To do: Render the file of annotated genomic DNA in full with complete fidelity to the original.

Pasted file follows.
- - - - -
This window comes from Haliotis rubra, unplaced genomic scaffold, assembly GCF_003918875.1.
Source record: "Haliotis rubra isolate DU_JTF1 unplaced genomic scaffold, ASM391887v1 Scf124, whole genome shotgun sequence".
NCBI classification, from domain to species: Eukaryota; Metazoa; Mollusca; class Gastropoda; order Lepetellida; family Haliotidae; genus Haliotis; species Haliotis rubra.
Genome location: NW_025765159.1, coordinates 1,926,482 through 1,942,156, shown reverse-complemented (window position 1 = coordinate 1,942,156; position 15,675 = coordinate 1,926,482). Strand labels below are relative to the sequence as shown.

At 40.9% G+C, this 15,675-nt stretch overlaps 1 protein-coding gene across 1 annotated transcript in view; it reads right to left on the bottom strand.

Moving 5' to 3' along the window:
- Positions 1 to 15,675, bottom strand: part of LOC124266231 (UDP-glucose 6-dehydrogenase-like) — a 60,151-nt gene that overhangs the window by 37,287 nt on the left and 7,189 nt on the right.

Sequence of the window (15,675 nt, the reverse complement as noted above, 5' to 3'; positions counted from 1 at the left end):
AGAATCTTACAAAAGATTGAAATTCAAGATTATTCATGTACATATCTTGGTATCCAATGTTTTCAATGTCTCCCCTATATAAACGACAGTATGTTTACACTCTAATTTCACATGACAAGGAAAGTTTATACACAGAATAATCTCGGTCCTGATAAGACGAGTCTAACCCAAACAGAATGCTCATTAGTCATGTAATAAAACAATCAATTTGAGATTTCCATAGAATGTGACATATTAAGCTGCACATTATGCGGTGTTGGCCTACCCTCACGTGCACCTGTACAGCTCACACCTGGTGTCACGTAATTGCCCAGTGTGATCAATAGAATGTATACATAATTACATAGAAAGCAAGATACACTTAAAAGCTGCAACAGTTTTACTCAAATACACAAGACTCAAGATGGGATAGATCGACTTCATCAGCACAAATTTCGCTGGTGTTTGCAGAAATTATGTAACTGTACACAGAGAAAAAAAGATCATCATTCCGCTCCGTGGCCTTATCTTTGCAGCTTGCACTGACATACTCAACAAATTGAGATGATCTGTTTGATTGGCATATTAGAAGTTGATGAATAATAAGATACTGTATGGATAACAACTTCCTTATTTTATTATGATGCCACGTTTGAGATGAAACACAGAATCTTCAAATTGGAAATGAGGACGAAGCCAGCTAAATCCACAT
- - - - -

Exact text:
This window comes from Haliotis rubra, unplaced genomic scaffold, assembly GCF_003918875.1.
Source record: "Haliotis rubra isolate DU_JTF1 unplaced genomic scaffold, ASM391887v1 Scf124, whole genome shotgun sequence".
NCBI classification, from domain to species: Eukaryota; Metazoa; Mollusca; class Gastropoda; order Lepetellida; family Haliotidae; genus Haliotis; species Haliotis rubra.
Genome location: NW_025765159.1, coordinates 1,926,482 through 1,942,156, shown reverse-complemented (window position 1 = coordinate 1,942,156; position 15,675 = coordinate 1,926,482). Strand labels below are relative to the sequence as shown.

At 40.9% G+C, this 15,675-nt stretch overlaps 1 protein-coding gene across 1 annotated transcript in view; it reads right to left on the bottom strand.

Moving 5' to 3' along the window:
- Positions 1 to 15,675, bottom strand: part of LOC124266231 (UDP-glucose 6-dehydrogenase-like) — a 60,151-nt gene that overhangs the window by 37,287 nt on the left and 7,189 nt on the right.

Sequence of the window (15,675 nt, the reverse complement as noted above, 5' to 3'; positions counted from 1 at the left end):
AGAATCTTACAAAAGATTGAAATTCAAGATTATTCATGTACATATCTTGGTATCCAATGTTTTCAATGTCTCCCCTATATAAACGACAGTATGTTTACACTCTAATTTCACATGACAAGGAAAGTTTATACACAGAATAATCTCGGTCCTGATAAGACGAGTCTAACCCAAACAGAATGCTCATTAGTCATGTAATAAAACAATCAATTTGAGATTTCCATAGAATGTGACATATTAAGCTGCACATTATGCGGTGTTGGCCTACCCTCACGTGCACCTGTACAGCTCACACCTGGTGTCACGTAATTGCCCAGTGTGATCAATAGAATGTATACATAATTACATAGAAAGCAAGATACACTTAAAAGCTGCAACAGTTTTACTCAAATACACAAGACTCAAGATGGGATAGATCGACTTCATCAGCACAAATTTCGCTGGTGTTTGCAGAAATTATGTAACTGTACACAGAGAAAAAAAGATCATCATTCCGCTCCGTGGCCTTATCTTTGCAGCTTGCACTGACATACTCAACAAATTGAGATGATCTGTTTGATTGGCATATTAGAAGTTGATGAATAATAAGATACTGTATGGATAACAACTTCCTTATTTTATTATGATGCCACGTTTGAGATGAAACACAGAATCTTCAAATTGGAAATGAGGACGAAGCCAGCTAAATCCACAT